A model was developed which simulates the movement and daily accumulation of nutrients and contaminants in crop plants resulting from known physiological processes in the plant. In the model, the daily contaminant accumulation is governed by daily increase in plant biomass derived from photosynthesis and by the specified thermodynamic activity of the bioavailable contaminant species in soil or hydroponic solutin. Total accumulation and resulting concentration in the plant's root, stem and branch, leaf, and reproductive compartments can be simulated any time during the growing season. Parameters were estimated from data on plutonium accumulation in soybeans and the model was calibrated against this same data set. The plutonium distribution in the plant was found to be most sensitive to parameters related to leaf accumulation. Contamination at different times during the growing season resulted in a large change in predicted leaf accumulation but very little change in predicted accumulation in other plant parts except when contamination occurred very late in the growing season.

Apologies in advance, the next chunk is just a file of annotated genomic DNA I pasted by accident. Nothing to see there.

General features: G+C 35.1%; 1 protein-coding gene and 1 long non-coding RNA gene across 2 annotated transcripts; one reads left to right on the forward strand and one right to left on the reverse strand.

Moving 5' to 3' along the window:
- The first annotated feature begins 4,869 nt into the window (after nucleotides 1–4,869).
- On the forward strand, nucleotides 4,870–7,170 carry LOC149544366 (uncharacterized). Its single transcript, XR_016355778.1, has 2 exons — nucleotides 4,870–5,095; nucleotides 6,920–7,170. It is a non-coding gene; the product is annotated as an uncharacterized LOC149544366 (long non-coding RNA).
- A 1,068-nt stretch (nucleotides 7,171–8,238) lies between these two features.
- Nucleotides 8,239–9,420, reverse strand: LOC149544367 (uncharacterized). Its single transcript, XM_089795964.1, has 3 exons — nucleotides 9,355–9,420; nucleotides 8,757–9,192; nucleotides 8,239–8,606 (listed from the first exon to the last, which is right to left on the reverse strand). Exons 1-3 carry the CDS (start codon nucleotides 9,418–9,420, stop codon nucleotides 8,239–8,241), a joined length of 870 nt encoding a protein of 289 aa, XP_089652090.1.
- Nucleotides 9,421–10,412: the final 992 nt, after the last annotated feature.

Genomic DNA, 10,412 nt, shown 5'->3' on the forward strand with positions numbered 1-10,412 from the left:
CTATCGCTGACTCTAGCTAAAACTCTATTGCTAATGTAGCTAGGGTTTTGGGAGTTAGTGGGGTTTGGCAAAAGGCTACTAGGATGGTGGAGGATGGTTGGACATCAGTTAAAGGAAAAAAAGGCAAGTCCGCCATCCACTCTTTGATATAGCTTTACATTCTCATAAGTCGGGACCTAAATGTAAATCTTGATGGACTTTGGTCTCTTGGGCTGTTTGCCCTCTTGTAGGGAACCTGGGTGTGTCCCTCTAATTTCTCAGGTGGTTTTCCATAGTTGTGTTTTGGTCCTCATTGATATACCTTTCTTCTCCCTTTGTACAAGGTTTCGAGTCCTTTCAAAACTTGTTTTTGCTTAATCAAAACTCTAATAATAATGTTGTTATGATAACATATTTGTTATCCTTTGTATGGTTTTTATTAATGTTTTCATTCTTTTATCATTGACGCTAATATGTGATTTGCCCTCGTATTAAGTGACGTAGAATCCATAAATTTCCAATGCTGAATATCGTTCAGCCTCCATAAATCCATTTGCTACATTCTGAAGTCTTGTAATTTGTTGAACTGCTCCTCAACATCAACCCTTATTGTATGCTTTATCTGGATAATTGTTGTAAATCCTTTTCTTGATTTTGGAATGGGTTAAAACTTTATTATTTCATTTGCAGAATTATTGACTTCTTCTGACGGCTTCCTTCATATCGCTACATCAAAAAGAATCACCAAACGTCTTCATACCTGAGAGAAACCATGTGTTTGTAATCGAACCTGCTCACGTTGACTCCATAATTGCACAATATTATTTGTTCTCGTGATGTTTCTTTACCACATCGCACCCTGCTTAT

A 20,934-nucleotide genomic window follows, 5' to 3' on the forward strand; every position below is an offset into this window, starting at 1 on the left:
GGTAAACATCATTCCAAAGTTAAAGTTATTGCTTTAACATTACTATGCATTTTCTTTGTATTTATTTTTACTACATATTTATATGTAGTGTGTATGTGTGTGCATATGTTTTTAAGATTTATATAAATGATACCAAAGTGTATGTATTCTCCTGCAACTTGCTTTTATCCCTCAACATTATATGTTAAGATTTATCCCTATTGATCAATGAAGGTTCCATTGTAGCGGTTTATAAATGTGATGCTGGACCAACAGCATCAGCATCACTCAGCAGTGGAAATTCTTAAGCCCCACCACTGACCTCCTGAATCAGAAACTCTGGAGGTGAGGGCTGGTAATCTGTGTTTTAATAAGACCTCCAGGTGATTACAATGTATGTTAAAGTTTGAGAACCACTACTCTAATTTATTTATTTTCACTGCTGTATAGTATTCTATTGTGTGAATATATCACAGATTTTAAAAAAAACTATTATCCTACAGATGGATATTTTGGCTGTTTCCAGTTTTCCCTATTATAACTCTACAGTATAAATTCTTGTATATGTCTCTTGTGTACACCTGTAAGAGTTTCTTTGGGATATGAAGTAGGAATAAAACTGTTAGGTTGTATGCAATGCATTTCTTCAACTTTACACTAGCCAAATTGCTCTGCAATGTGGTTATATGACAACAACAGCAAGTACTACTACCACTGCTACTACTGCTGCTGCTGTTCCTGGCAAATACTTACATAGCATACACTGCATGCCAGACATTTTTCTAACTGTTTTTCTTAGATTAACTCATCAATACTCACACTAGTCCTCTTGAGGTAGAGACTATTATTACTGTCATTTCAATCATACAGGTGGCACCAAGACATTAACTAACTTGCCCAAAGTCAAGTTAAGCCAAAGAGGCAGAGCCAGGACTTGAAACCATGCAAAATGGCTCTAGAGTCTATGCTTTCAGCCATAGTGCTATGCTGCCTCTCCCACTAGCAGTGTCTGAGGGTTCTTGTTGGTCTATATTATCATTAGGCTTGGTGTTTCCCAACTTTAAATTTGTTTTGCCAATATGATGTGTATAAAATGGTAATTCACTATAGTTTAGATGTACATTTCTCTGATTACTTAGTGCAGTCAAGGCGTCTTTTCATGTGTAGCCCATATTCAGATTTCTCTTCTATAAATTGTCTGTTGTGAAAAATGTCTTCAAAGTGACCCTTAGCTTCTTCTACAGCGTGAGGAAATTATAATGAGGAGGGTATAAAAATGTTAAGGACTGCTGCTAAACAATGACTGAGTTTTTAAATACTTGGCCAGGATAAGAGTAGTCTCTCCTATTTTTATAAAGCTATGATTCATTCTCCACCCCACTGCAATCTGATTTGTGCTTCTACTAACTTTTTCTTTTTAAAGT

2. Trends toward an earlier peak of the growing season in Northern Hemisphere mid-latitudes.

    PubMed

    Xu, Chongyang; Liu, Hongyan; Williams, A Park; Yin, Yi; Wu, Xiuchen

    2016-08-01